Nasadiya

THEN was not non-existent nor existent: there was no realm of air, no sky beyond it.
What covered in, and where? and what gave shelter? Was water there, unfathomed depth of water?
Death was not then, nor was there aught immortal: no sign was there, the day's and night's divider.
That One Thing, breathless, breathed by its

own nature: apart from it was nothing whatsoever.
Darkness there was: at first concealed in darkness this All was indiscriminated chaos.
All that existed then was void and form less: by the great power of Warmth was born that Unit.
Thereafter rose Desire in the beginning, Desire, the primal seed and germ of Spirit.
Sages who searched with their heart's thought discovered the existent's kinship in the non-existent.
Transversely was their severing line extended: what was above it then, and what below it?
There were begetters, there were mighty forces, free action here and energy up yonder
Who verily knows and who can here declare it, whence it was born and whence comes this creation?
TheGods are later than this world's production. Who knows then whence it first came into being?
He, the first origin of this creation, whether he formed it all or did not form it,
Whose eye controls this world in highest heaven, he verily knows it, or perhaps he knows not.

(Rig Veda – 10:129)

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This has been a most mystifying and thought-provoking sukta, known as the [[Nasadiya Sukta]] in the Rig Veda (to myself, and many others so it seems).

The translation I picked was by Ralph Griffith (http://en.wikisource.org/wiki/The_Rig_Veda/Mandala_10/Hymn_129).

I just finished reading a book titled the "Magus of Java" by Kosta Danaos (a Greek martial artist) and somehow after reading it the Nasadiya flashed in my mind.

In the book, the Taoist Master John Chang tells his student Kosta about the nature of Creation and Tao.

First there was only Yin or [[Wuji]] (Wu Chi), contained within itself (in a circle) and then a spark/speck of Yang arose within it. With the arousal of Yang the the Taichi was formed, with differentiation into Yin and Yang, with which began the flow of Chi.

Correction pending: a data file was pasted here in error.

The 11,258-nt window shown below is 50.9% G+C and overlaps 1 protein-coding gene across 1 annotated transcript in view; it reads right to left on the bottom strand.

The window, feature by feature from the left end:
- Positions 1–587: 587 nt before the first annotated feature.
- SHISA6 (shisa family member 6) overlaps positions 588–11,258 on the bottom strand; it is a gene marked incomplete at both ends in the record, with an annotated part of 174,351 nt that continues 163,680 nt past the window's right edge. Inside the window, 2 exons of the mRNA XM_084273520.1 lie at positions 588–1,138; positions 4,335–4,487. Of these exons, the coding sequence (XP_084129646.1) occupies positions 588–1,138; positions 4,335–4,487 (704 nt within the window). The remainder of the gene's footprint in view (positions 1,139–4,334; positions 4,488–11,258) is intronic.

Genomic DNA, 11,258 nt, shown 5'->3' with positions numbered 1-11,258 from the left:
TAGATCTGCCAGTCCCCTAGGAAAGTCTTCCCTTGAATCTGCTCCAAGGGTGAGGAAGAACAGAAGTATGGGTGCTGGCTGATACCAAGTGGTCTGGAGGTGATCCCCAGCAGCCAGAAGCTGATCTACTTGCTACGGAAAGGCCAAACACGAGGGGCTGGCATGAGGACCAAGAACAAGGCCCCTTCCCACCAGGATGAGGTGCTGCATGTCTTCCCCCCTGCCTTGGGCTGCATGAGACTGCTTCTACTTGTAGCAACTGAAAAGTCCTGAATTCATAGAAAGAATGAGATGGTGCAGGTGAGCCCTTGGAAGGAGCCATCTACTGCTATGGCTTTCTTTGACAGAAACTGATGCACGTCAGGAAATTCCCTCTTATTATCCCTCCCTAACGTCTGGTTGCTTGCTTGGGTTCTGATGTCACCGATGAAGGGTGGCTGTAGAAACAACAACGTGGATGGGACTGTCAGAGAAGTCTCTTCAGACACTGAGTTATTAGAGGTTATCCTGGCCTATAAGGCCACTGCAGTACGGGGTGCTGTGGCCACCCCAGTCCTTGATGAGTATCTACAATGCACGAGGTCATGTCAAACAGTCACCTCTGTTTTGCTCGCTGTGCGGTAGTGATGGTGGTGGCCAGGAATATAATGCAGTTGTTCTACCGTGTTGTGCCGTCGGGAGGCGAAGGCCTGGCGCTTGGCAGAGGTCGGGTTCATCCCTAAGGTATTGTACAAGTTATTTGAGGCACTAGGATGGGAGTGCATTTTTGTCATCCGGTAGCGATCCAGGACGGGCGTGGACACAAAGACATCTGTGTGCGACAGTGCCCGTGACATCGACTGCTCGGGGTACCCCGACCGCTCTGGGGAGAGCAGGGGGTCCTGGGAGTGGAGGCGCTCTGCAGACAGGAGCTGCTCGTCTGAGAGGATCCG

See [[Creation Myth]] for more similar stories.

Now it is a known fact that in the TaiChi system, Yin is the adaptive/absorbtive form of Energy (or Chi) and is often allegorically/metaphorically referred to as Water.

And Yang is the expanding kinetic form of Chi and "Desire" does fall in this category. So do we see a correlation here?

The Rishis spoke about this:

THEN was not non-existent nor existent: there was no realm of air, no sky beyond it.
What covered in, and where? and what gave shelter? Was water there, unfathomed depth of water?

The water, unfathomed depth of water was self-contained and there was no duality (neither the existent or the non-existent existed).

Death was not then, nor was there aught immortal: no sign was there, the day's and night's divider.
That One Thing, breathless, breathed by its own nature: apart from it was nothing whatsoever

There was no duality of death, life, no distinction between night and day. Only that One Thing (Tao/Brahman) breathed without breathing and there was no differentiation.

Darkness there was: at first concealed in darkness this All was indiscriminated chaos.
All that existed then was void and form less: by the great power of Warmth was born that Unit.

I think Griffith's translation of of the sanskrit "salilam sarvamAdim" to "indiscriminated chaos" is incorrect.